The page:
As time has progressed, it has become evident that the dopamine-mediated rewards system is mainly a system of ‘liking’ rather than ‘wanting’.  Dopamine responds most to new stimuli, but in doing so, it imprints the brain to stimuli that are important enough to seek in the future.  The memory of the stimulus that lead to the initial dopamine release becomes a template over which the brain builds behaviour patterns.  Despite the brain building up a tolerance to the stimulus, called ‘repetition suppression’, the template has been formed and our behaviour shaped to follow the pattern with a degree of automation, seeking the same stimuli which the brain has been taught is salient.

Thus, the response of our dopaminergic systems to salient or pleasurable stimuli is one of the ways that human beings learn behaviours that offer a survival advantage, since most of the behaviours that provide pleasure are also good for our behaviour (such as eating, or copulation).  As an aside, behaviours which are disadvantageous are usually unpleasant, or downright painful, providing negative reinforcement.  This is another form of learning used to adapt and survive.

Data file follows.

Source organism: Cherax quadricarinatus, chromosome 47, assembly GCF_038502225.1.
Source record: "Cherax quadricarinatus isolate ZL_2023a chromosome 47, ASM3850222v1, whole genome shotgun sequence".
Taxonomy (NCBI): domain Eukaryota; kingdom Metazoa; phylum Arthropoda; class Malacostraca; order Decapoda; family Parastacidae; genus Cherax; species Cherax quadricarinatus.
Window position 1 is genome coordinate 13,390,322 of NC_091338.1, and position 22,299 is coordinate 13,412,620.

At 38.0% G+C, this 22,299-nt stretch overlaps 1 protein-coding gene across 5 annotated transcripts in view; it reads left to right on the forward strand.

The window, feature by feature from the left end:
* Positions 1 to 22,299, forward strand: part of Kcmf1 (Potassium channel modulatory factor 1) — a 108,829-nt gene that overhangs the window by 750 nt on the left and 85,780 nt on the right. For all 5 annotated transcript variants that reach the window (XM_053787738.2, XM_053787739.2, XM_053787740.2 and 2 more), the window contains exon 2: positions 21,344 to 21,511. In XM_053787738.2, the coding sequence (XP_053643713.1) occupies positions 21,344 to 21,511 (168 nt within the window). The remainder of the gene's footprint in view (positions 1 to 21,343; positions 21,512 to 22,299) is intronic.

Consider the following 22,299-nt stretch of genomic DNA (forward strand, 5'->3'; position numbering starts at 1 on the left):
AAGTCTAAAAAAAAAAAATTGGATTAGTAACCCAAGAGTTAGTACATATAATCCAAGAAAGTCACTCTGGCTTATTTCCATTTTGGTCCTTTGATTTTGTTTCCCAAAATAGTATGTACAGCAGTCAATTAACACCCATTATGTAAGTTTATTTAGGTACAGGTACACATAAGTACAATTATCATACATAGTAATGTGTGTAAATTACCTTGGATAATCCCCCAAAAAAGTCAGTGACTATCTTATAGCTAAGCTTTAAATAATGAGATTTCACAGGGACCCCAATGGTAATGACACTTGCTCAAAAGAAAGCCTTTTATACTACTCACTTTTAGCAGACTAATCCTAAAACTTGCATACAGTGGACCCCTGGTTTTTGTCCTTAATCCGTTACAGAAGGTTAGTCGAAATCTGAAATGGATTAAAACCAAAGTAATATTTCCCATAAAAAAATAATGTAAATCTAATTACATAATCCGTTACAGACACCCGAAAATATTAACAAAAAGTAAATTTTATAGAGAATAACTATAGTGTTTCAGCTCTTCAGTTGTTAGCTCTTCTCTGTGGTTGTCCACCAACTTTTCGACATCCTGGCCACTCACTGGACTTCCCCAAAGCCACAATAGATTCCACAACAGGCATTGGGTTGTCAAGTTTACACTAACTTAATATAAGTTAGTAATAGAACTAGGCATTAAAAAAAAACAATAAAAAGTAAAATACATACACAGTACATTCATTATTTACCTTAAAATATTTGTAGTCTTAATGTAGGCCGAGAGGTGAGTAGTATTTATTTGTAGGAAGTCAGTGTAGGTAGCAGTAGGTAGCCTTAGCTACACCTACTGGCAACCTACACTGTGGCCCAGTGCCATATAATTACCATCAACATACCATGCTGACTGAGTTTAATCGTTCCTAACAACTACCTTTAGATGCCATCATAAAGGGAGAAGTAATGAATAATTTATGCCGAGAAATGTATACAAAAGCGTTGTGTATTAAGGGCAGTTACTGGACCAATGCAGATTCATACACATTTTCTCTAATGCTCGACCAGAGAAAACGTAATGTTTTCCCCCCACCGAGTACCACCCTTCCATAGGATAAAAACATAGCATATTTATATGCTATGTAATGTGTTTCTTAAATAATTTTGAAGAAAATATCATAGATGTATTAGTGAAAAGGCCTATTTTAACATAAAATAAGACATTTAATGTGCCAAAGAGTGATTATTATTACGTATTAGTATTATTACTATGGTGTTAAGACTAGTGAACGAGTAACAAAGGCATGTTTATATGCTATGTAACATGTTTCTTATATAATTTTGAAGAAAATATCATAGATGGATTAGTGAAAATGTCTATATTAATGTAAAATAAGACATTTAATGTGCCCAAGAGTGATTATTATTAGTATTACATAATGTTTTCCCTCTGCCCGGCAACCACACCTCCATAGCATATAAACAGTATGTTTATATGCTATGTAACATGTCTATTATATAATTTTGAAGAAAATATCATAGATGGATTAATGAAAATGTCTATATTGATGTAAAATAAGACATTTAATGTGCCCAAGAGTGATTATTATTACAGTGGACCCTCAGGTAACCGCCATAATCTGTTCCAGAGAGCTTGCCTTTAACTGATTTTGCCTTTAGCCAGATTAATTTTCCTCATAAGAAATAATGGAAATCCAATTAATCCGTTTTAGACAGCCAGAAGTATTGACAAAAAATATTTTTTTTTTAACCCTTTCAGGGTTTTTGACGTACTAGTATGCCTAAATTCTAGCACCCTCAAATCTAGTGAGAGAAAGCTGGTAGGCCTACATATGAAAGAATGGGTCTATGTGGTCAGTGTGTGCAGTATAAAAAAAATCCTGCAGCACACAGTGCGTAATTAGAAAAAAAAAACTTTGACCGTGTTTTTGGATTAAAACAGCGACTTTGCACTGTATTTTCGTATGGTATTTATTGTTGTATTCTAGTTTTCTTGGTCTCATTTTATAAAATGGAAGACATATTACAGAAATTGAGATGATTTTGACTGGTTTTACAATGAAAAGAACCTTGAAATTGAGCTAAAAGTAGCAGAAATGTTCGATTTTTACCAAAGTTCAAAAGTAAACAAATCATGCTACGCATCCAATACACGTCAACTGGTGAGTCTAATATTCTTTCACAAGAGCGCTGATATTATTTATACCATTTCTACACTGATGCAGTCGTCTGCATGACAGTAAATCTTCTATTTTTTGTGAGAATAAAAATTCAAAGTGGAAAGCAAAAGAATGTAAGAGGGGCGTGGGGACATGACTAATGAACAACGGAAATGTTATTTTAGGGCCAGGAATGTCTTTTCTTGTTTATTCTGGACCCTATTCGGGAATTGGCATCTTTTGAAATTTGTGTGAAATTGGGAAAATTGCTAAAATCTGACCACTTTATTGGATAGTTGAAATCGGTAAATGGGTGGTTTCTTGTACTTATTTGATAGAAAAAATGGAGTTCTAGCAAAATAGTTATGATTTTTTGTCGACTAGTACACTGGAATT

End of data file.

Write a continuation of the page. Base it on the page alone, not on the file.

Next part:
Drug use is an example of how the rewards system of the brain can be hijacked.  When certain medications are used (opiates like heroin, or stimulants like cocaine, for example) the dopaminergic neurons in the brain are massively stimulated.   Either a surge of dopamine is forced from the upstream nerve cells, or the drug tightly binds and saturates the receptors on the downstream nerve cell.  The overwhelming stimulation of the dopaminergic system in certain parts of the brain gives the user an intense form of pleasure known as euphoria, the highest feeling of pleasure that one could ever feel.   Addiction occurs because the novel stimulus of the drug, combined with the strong positive correlation from the dopamine surge, forms a hard-wired circuit in the brain of the addict.  The more often they receive the stimulus, the less euphoria they experience, but their brains salience pathways still provide strong impulses to seek the stimulus obsessively.  The addict knows that the stimulus doesn’t give them the same response, but the behavioural template remains such a powerful subconscious force that it compels them to seek the same stimulus anyway.  Most addicts are unable to control that intense craving.